(Slobodan Drvenica – Windsor Brokers)
WTI oil price remains under pressure and holding near new seven-month low on Wednesday, following short-lived recovery attempt on Tuesday, which stalled at $90 zone.
The price action holds in red for the fourth straight day, driven by fresh negative sentiment of renewed concerns about global economic growth, as prospects of a global recession warn that demand for oil would weaken.
The most recent data from China showed that industrial production and retail sales unexpectedly slowed, adding to concerns about the recovery of the world’s second largest economy and the biggest oil importer from the slowdown in the second quarter and a narrow escape from contraction is running out of steam.
The negative sentiment was additionally fueled by unexpected and strong fall of the US Empire State Manufacturing Index which fell to the lowest since May 2020.
Positive signal from the US API report on Tuesday which showed a drop in crude inventories was offset by overall negative sentiment and made no significant impact on oil prices.
Technical studies on daily chart show moving averages in full bearish setup and rising negative momentum, while repeated close below broken Fibo support at $88.42 (61.8% of $62.42/$130.48 upleg) boost negative signal.
Also, completion of failure swing pattern on weekly chart add to bearish tone, with weekly close below $88.42 pivot to confirm.
Although bears are in control, oversold stochastic and headwinds from former high at $85.39 (Oct 25 2021) may slow the action for extended consolidation before bears resume towards targets at $80 (psychological) and $78.48 (Fibo 76.4% of $62.42/$130.48).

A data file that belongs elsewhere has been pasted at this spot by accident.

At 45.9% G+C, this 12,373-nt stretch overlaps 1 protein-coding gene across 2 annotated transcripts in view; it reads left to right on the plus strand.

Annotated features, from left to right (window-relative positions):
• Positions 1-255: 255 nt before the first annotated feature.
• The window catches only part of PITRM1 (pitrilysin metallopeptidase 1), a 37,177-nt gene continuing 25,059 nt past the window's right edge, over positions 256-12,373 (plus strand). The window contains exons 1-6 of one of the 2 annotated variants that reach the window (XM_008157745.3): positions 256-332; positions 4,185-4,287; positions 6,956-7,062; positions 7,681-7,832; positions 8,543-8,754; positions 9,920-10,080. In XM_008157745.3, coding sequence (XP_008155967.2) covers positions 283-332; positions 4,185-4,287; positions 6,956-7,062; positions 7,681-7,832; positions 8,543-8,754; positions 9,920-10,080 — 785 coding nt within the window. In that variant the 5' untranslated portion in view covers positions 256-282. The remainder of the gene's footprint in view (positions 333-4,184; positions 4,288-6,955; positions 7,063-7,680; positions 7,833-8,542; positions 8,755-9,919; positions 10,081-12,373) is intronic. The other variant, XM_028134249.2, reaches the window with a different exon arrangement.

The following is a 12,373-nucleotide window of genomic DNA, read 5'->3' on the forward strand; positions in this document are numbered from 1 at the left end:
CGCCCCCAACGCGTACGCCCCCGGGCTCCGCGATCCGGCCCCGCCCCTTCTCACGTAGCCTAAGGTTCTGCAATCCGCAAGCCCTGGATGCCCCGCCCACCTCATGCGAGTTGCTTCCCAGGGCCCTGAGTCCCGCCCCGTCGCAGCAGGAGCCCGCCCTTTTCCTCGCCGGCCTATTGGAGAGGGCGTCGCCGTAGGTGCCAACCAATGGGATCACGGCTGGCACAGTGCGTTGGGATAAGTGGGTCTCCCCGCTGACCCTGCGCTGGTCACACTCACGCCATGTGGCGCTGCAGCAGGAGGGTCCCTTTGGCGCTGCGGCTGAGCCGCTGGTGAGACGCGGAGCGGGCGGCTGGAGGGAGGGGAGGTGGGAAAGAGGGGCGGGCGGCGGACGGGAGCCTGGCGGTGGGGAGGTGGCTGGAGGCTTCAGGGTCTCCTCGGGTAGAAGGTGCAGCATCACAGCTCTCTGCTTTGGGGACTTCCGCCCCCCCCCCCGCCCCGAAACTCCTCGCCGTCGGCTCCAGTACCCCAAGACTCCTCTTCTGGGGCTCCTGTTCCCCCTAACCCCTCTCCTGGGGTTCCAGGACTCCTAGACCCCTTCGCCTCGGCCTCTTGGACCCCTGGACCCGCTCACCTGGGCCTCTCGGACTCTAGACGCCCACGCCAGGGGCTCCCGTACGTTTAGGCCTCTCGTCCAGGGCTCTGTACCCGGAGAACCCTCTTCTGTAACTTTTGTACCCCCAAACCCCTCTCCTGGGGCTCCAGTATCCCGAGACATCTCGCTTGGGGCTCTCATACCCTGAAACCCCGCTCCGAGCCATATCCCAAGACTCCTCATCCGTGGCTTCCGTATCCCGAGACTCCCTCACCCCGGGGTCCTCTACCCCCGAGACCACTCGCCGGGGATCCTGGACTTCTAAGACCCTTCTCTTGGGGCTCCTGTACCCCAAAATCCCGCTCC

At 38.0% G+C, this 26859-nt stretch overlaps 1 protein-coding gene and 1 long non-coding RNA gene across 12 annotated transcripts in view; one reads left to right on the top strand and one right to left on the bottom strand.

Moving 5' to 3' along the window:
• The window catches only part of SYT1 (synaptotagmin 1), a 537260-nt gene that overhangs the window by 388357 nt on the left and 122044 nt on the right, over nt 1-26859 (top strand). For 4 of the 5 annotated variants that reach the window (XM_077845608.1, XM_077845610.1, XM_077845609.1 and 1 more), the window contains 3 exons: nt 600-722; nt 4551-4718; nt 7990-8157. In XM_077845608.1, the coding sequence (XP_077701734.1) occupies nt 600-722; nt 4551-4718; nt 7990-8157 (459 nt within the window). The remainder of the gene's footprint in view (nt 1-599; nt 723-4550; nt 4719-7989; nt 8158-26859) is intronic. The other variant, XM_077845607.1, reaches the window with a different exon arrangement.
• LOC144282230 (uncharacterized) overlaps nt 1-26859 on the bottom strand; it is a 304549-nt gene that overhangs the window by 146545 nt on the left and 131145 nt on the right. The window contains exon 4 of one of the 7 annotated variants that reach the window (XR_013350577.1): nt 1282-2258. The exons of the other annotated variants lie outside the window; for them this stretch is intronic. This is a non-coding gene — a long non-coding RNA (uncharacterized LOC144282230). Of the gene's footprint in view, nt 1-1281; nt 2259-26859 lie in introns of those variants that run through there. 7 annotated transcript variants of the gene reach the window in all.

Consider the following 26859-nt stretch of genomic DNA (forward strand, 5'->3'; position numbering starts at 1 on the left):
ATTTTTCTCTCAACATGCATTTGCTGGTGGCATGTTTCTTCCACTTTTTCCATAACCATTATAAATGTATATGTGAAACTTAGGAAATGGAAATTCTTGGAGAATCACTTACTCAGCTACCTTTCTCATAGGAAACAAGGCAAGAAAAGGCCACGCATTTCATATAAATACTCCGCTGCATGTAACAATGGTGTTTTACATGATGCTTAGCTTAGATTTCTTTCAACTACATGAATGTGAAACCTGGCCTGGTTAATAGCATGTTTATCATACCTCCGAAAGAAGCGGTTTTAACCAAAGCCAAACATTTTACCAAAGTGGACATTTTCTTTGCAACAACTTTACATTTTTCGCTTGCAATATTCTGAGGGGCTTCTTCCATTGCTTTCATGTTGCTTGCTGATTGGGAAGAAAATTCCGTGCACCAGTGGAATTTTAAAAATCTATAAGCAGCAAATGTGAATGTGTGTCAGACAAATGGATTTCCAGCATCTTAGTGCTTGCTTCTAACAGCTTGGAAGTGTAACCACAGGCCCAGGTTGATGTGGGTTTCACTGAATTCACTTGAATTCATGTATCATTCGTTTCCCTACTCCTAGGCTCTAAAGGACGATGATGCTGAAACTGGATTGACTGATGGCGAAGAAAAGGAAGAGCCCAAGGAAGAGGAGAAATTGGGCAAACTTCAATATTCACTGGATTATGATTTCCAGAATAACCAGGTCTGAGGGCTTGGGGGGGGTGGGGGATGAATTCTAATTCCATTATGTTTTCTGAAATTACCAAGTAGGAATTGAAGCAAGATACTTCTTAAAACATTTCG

Broken Fibo support at $88.42 reverted to solid resistance which should ideally cap, with extended upticks to stay under $90.00/$90.36 (psychological / daily Tenkan-sen) to keep bears intact.
Res: 87.67; 88.42; 90.00; 90.36.
Sup: 85.71; 85.39; 81.89; 80.00.
Bank of New Zealand with another rate hike
(Daniel Kostecki – Conotoxia)
The Reserve Bank of New Zealand today raised its main interest rate by 0.5 percentage points to 3%, a level is last seen seven years ago. It was the fourth 50-basis point hike in the current cycle, which may make the RBNZ one of the stronger monetary tightening central banks to bring down inflation.
Today’s hike was in line with market expectations. Some policymakers believe that inflation may soon begin to stabilize or even start to decline through lower fuel prices and transportation prices. However, inflation may not return to the New Zealand central bank’s target until mid-2024.
Thus, further monetary tightening may be required, with its end expected in the first quarter of 2023 – according to a statement issued to today’s decision. As a result, the RBNZ may raise the main interest rate by about 3.75 percentage points throughout the cycle, to 4%, from the record low of 0.25% that occurred in 2021. Inflation in New Zealand rose to 7.3% y/y in the second quarter of 2022, up from 6.9% in the previous period. This was the highest figure since the second quarter of 1990.
The NZD/USD exchange rate seemed to react relatively calmly to the above decision, as it was in line with the market consensus. At 07:30 GMT+3 on the Conotoxia MT5 platform, the NZD/USD exchange rate rose by 0.25% to 0.6360. As a result, at this hour, of the major currencies against the US dollar, it is the NZD that seems to have gained the most. Since the beginning of the month, the NZD has gained 1.10% to the USD, which may make New Zealand’s currency the strongest of the world’s major currencies.